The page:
Before Cabernet Sauvignon underwent DNA profiling revealing it to be the lovechild of Cabernet Franc and Sauvignon Blanc, up until the 17th Century the variety was somewhat of a chameleon. You may have enjoyed a glass of Claret or Bordeaux, talked about Petite Vidure or Bidure, or even looked across a field of Uva Francese while holidaying in Italy. Yes, they are all referring to the one and only, Cab Sauv.

Currently the world’s most widely planted premium variety, Cabernet Sauvignon has recently earned itself yet another name – the Colonizer – for often being favoured over native regional varieties. But this thick skinned, low yielding, and late ripening beauty isn’t deterred by name calling, regardless of what’s put on the label (or said behind its back).

The thing is, apart from being wonderfully drinkable, Cabernet Sauvignon is happy to set its roots down just about anywhere. From its birthplace in Bordeaux, France, Cabernet Sauvignon has established itself in almost every single winemaking nation, including every major wine region in Australia. You can literally travel the world and enjoy locally grown and crafted Cabernet Sauvignon in Italy, Canada, America, Chile, Brazil, Bulgaria, Romania, Lebanon, China, and the list goes on and on.

In China, some wineries have even planted Cabernet Sauvignon, along with local varieties such as Cabernet Gernischt, in the Gobi Desert. Utilising the sandy soils, hot dry summers and water from the nearby Yellow River, winemakers have harnessed this unlikely desert location to meet market demands and witness Cabernet Sauvignon’s ability to thrive. But how do the vines withstand the -20˚C winter temperatures? By burying them by hand in the sand, of course. Yes, Cabernet Sauvignon vines are that hardy!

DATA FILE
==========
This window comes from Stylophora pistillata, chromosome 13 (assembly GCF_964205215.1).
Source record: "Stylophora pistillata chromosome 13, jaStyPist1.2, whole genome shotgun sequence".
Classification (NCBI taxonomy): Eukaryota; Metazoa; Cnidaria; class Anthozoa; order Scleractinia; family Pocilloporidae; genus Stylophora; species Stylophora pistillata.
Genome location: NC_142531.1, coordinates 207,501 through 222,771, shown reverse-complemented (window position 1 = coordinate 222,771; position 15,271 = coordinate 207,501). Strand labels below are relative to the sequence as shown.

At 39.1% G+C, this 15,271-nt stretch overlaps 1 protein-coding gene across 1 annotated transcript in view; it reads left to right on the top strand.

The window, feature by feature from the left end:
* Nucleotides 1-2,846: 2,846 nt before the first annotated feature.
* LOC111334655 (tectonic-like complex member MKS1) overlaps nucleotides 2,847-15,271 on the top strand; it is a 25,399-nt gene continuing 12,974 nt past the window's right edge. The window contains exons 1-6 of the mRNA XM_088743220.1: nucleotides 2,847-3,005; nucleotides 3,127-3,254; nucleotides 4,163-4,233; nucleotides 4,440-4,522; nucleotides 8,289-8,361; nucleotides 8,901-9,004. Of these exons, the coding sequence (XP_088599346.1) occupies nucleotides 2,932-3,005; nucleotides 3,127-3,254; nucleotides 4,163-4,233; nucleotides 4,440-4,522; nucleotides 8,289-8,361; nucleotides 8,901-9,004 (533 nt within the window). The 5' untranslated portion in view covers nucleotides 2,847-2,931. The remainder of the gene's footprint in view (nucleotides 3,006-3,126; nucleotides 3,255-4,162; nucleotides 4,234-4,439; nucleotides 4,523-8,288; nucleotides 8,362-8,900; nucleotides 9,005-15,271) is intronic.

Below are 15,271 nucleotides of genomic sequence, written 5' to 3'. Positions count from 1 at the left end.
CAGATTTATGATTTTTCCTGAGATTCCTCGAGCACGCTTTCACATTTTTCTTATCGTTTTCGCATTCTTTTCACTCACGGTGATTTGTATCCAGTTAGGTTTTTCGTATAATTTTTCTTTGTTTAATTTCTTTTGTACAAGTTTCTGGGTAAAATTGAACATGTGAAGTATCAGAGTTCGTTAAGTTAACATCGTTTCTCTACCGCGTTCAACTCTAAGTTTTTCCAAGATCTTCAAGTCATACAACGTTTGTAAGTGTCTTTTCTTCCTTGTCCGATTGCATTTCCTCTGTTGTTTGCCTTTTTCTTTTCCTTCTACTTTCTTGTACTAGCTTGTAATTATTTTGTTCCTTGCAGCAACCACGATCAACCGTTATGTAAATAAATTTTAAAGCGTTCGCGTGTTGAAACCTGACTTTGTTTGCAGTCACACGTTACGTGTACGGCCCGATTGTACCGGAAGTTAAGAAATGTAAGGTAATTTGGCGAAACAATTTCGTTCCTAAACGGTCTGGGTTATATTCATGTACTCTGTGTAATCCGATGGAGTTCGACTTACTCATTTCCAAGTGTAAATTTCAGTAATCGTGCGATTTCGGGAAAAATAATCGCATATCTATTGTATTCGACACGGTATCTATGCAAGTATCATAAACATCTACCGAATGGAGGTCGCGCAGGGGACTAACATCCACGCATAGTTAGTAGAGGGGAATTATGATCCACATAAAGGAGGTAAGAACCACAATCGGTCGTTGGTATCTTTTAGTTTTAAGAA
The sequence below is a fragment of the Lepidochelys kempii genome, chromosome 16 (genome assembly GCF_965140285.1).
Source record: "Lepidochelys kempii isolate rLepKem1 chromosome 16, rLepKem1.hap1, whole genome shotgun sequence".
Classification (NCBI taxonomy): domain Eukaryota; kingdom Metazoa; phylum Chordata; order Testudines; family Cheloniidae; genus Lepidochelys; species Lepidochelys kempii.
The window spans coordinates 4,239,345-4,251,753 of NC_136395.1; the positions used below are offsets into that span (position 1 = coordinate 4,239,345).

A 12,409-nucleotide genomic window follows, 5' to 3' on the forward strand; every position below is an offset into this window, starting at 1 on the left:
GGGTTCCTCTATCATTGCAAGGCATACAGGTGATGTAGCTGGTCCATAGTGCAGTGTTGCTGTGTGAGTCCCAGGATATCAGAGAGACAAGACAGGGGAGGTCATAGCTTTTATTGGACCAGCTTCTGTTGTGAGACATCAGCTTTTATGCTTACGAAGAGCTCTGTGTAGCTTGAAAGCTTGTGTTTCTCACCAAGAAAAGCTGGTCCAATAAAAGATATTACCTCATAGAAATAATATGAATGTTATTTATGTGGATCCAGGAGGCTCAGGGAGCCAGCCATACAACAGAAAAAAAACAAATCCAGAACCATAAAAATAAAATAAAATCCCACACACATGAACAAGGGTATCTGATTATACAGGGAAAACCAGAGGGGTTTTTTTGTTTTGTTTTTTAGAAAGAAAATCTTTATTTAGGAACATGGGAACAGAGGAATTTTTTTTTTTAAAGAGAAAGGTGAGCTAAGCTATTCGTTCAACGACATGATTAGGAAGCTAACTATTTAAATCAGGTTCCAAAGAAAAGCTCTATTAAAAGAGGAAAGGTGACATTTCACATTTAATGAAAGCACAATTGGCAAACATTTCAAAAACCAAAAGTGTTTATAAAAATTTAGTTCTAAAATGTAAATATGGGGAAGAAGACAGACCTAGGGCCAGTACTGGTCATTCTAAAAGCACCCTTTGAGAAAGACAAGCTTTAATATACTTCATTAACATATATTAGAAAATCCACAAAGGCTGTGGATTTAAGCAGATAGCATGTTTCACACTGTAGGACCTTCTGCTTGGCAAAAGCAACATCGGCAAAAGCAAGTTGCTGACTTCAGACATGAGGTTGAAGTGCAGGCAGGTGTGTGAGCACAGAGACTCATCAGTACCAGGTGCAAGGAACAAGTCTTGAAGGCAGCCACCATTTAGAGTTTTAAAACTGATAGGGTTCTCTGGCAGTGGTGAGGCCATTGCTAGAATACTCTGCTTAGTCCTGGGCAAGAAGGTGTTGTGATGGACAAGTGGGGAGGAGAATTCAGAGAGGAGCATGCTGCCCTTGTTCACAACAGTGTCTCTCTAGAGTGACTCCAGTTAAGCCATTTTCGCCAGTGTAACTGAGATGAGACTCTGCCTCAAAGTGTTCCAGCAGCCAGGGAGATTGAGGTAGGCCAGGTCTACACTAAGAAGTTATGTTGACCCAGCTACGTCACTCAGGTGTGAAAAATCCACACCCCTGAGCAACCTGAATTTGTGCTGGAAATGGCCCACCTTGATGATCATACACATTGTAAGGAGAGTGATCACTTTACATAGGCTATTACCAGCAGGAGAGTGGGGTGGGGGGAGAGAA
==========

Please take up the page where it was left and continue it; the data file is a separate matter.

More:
While such initiatives show winemaker’s extreme dedication to the variety it also reinforces how sought after Cabernet Sauvignon is. To prove the point, Cabernet Sauvignon also holds the record for the most expensive wine ever sold. In 2017 the LA Times reported celebrity winemaker, Jesse Katz (who also holds the record for the youngest head winemaker in America) had one of his wines sold at a charity auction for $350,000 USD. That’s $467 per millilitre! Also in California, Cabernet Sauvignon cult wines fetch price tags that run into the thousands.

But whether you’re paying top dollar or simply enjoying a rich and delicious favourite, one of the most endearing characters of Cabernet Sauvignon is its consistent profile, regardless of where it is from or who skilfully produced it. A classic Cabernet Sauvignon is full-bodied, relatively high in tannins, shows a good amount of acidity and features solid ageing potential depending on the winemaker’s intentions.

Here in Gundagai our ironstone soil helps the fruit develop intense flavour and colour, while our cool alpine-influenced nights promote varietal complexity, and the warm days allow ripe fruit flavours such as blackcurrant, plum and dark cherry to develop, along with classic characters such as eucalyptus and spearmint.

Oh and when you enjoy your next glass of Cabernet Sauvignon you’d better mark August 30 in your calendar – International Cabernet Day is on its way!

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